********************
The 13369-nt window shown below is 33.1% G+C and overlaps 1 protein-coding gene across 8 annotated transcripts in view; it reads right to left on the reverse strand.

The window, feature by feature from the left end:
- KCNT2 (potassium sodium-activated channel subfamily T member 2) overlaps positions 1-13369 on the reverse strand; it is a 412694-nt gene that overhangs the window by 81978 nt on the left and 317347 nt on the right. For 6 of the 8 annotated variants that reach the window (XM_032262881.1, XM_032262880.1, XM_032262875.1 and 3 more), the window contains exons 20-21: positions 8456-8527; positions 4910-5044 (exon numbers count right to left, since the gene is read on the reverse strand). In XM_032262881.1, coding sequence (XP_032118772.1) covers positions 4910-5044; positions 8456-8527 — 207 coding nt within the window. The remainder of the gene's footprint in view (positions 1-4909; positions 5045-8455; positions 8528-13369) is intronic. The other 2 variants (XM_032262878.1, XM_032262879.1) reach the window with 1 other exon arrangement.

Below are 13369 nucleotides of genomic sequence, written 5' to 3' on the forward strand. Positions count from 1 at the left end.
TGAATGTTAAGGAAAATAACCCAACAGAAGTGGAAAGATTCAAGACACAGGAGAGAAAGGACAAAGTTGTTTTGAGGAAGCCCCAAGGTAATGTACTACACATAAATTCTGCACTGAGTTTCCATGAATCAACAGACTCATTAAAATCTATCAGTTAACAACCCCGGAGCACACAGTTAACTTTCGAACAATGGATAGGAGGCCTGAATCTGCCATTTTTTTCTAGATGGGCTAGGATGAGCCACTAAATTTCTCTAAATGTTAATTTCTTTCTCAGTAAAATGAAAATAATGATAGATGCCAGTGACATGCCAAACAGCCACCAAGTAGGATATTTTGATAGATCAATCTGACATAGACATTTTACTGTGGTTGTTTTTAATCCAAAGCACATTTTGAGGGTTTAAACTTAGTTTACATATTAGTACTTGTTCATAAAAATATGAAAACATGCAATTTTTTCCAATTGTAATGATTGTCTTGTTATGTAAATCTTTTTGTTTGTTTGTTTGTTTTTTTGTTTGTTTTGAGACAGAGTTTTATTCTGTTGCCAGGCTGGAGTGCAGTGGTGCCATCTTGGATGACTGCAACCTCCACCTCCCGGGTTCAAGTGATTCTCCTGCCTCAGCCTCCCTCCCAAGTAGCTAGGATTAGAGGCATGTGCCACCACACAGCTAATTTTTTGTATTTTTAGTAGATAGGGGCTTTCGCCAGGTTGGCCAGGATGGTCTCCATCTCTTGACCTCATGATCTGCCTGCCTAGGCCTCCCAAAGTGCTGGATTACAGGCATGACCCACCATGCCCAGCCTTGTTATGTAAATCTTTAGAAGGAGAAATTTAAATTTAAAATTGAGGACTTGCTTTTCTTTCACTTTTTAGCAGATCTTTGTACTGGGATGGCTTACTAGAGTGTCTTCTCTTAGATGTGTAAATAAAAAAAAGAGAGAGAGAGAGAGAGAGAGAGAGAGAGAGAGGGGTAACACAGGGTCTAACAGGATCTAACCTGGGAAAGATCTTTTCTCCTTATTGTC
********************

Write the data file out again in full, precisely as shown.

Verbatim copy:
The 13369-nt window shown below is 33.1% G+C and overlaps 1 protein-coding gene across 8 annotated transcripts in view; it reads right to left on the reverse strand.

The window, feature by feature from the left end:
- KCNT2 (potassium sodium-activated channel subfamily T member 2) overlaps positions 1-13369 on the reverse strand; it is a 412694-nt gene that overhangs the window by 81978 nt on the left and 317347 nt on the right. For 6 of the 8 annotated variants that reach the window (XM_032262881.1, XM_032262880.1, XM_032262875.1 and 3 more), the window contains exons 20-21: positions 8456-8527; positions 4910-5044 (exon numbers count right to left, since the gene is read on the reverse strand). In XM_032262881.1, coding sequence (XP_032118772.1) covers positions 4910-5044; positions 8456-8527 — 207 coding nt within the window. The remainder of the gene's footprint in view (positions 1-4909; positions 5045-8455; positions 8528-13369) is intronic. The other 2 variants (XM_032262878.1, XM_032262879.1) reach the window with 1 other exon arrangement.

Below are 13369 nucleotides of genomic sequence, written 5' to 3' on the forward strand. Positions count from 1 at the left end.
TGAATGTTAAGGAAAATAACCCAACAGAAGTGGAAAGATTCAAGACACAGGAGAGAAAGGACAAAGTTGTTTTGAGGAAGCCCCAAGGTAATGTACTACACATAAATTCTGCACTGAGTTTCCATGAATCAACAGACTCATTAAAATCTATCAGTTAACAACCCCGGAGCACACAGTTAACTTTCGAACAATGGATAGGAGGCCTGAATCTGCCATTTTTTTCTAGATGGGCTAGGATGAGCCACTAAATTTCTCTAAATGTTAATTTCTTTCTCAGTAAAATGAAAATAATGATAGATGCCAGTGACATGCCAAACAGCCACCAAGTAGGATATTTTGATAGATCAATCTGACATAGACATTTTACTGTGGTTGTTTTTAATCCAAAGCACATTTTGAGGGTTTAAACTTAGTTTACATATTAGTACTTGTTCATAAAAATATGAAAACATGCAATTTTTTCCAATTGTAATGATTGTCTTGTTATGTAAATCTTTTTGTTTGTTTGTTTGTTTTTTTGTTTGTTTTGAGACAGAGTTTTATTCTGTTGCCAGGCTGGAGTGCAGTGGTGCCATCTTGGATGACTGCAACCTCCACCTCCCGGGTTCAAGTGATTCTCCTGCCTCAGCCTCCCTCCCAAGTAGCTAGGATTAGAGGCATGTGCCACCACACAGCTAATTTTTTGTATTTTTAGTAGATAGGGGCTTTCGCCAGGTTGGCCAGGATGGTCTCCATCTCTTGACCTCATGATCTGCCTGCCTAGGCCTCCCAAAGTGCTGGATTACAGGCATGACCCACCATGCCCAGCCTTGTTATGTAAATCTTTAGAAGGAGAAATTTAAATTTAAAATTGAGGACTTGCTTTTCTTTCACTTTTTAGCAGATCTTTGTACTGGGATGGCTTACTAGAGTGTCTTCTCTTAGATGTGTAAATAAAAAAAAGAGAGAGAGAGAGAGAGAGAGAGAGAGAGAGAGGGGTAACACAGGGTCTAACAGGATCTAACCTGGGAAAGATCTTTTCTCCTTATTGTC